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I made view D, which has a front pocket and cute cutout detail in the back. However, I omitted the cutout because I was afraid it would dip below my bra. I meant to measure the cutout so I could see for future reference but I’ve already folded all the tissue up and put it away… oops.

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I always seem to have a problem with tops being too big on top, so I gambled and traced off an XS at the neckline and bust (I measured at the top of the S range), then graded out to the M for the hem. My shoulders may border on the narrow side (I think? Not sure what the standard is for shoulder width though), and the XS turned out to be perfect. The fit through the hip was a little more fitted than I had anticipated, but that’s partially due to the length of the top, which I cut down. I took 2″ off the hem, and 2.5″ off at the side seams to give it a little more of a shirttail. I think this shortened length is good for either tucking in or leaving out.

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The top isn’t actually tight around my hips, I just have the front tucked in this picture.

I know most people (it seems) have a real hate for facings, but I was pleased to find that that is the method used by this pattern. Of course you could always sub a bias facing if that’s your jam, or if your fabric is on the sheer side. I top stitched the facing at 1/2″ to give it a subtle “design feature” element.

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Overall I’m pleased with this top, though I wish I would have paid more attention when cutting! I managed to get the only dead space of the print front and center, with the brightest flowers cutting into the neckline. Meh. The pattern placement on the back looks great, so I’m really bummed that I didn’t get similar placement on the front. Live and learn!

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I should mention that my shorts are another modified Thurlow made in linen. I loved my first pair so much, that I quickly cut out a second pair, and both have been in constant rotation!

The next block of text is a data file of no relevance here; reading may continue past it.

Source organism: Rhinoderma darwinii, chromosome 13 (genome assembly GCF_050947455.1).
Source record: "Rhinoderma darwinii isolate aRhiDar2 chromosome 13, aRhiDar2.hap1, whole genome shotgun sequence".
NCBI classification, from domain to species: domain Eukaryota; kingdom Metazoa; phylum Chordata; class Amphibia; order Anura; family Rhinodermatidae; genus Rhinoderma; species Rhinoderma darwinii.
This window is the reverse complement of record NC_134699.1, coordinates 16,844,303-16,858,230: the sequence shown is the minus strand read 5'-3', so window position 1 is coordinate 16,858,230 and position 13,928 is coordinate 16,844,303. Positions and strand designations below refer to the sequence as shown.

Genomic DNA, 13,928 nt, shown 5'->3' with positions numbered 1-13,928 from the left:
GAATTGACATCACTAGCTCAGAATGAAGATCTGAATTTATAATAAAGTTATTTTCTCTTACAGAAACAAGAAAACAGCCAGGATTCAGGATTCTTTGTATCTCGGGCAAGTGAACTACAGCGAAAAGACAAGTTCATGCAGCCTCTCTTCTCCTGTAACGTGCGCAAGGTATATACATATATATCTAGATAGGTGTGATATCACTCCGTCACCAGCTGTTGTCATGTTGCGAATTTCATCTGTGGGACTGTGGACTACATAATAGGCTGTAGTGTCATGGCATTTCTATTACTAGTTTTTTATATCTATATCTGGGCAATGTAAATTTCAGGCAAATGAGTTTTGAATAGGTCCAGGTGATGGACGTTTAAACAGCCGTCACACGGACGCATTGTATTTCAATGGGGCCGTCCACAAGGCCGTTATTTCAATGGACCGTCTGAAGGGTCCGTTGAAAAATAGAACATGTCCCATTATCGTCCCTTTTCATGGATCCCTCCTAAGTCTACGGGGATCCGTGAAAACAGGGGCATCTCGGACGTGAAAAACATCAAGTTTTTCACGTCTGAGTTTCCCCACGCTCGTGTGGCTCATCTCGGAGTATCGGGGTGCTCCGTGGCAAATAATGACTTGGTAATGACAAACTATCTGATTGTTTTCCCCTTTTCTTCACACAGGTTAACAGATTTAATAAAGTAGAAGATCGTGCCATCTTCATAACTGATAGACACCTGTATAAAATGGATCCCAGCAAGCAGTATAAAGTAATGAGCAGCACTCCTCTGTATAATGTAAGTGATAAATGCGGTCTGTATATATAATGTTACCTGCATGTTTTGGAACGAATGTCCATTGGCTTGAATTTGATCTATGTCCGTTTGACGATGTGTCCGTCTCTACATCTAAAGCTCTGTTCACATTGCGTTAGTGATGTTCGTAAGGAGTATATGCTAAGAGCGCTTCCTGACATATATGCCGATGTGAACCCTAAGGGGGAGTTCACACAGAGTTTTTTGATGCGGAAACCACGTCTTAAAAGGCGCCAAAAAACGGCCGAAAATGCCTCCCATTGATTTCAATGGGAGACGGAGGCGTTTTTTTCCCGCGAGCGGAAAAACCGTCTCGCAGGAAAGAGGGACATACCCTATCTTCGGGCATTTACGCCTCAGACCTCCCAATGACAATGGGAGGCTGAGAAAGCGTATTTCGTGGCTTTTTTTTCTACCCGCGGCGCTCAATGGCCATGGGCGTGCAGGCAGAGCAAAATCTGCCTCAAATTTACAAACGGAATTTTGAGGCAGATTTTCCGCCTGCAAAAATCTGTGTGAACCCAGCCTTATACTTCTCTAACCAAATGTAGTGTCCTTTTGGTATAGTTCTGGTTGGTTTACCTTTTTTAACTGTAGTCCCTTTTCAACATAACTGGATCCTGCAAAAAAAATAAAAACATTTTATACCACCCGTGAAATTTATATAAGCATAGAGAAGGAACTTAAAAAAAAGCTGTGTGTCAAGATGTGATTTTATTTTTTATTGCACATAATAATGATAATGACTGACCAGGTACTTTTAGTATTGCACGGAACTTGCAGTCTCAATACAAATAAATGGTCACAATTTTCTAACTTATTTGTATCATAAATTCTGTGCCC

—lisa g.

a campy blouse | McCalls 6512

I wanted to make a breezy summer top with a cotton voile I picked up at Joann’s. I went pattern diving in my stash and pulled out one I’ve had for years, but never sewed up—McCalls 6512. I love all the details on this pattern and the unique style lines, I don’t know why I waited so long to sew it! I was hesitant to use a voile because I thought it might end up too boxy and shapeless, but I think it worked out great.

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In fact, the cotton made all the fiddly details a breeze to construct. This top has pleated pockets, pocket flaps, an inset front panel, sleeve tabs, collar band, button band… the works. It’s hard to see all the details in this print, so here’s the line drawing.

Based on the finished measurements, I sewed a size 10 grading out to a 12 for the waist/hip. That comes out to be one size down in the bust, and two sizes down at the hip. The fit is a little roomy on top, but nothing terrible. I could probably have done an 8 on top, but I’m happy with the fit from the waist down. I’m beginning to think that I have square-ish shoulders, which is leading to some front and back neckline gaping (not just here, but patterns in general), so that’s another thing I’ll start to watch out for. I did lengthen the back hem by 1″ because I like a longer back hemline, just not as extreme as view B shows.

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As far as construction goes, I pretty much followed the directions (GASP). I did add extra top stitching at the button band and collar. The pockets called for two rows of stitching, so I figured top stitching the button band and collar wasn’t totally out of line. Also, the pattern suggested some pretty extensive interfacing, which I felt would be too much for this fabric. I opted to use my lightest fusible for the pocket flaps, sleeve tabs, and button placket, and only interfaced one side to keep it flexible. I went with a slightly heavier fusible for the collar so it would retain its shape.

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This shirt in voile definitely has a campy/safari vibe, so I decided to embrace it and pair it with the khaki Moss Skirt I made a couple years back. I would like to eventually make this blouse in rayon, which I think would give it a completely different look. This was such a fun pattern to make, but I think it may be out of print. Snatch it up if you ever find it, it’s a real gem!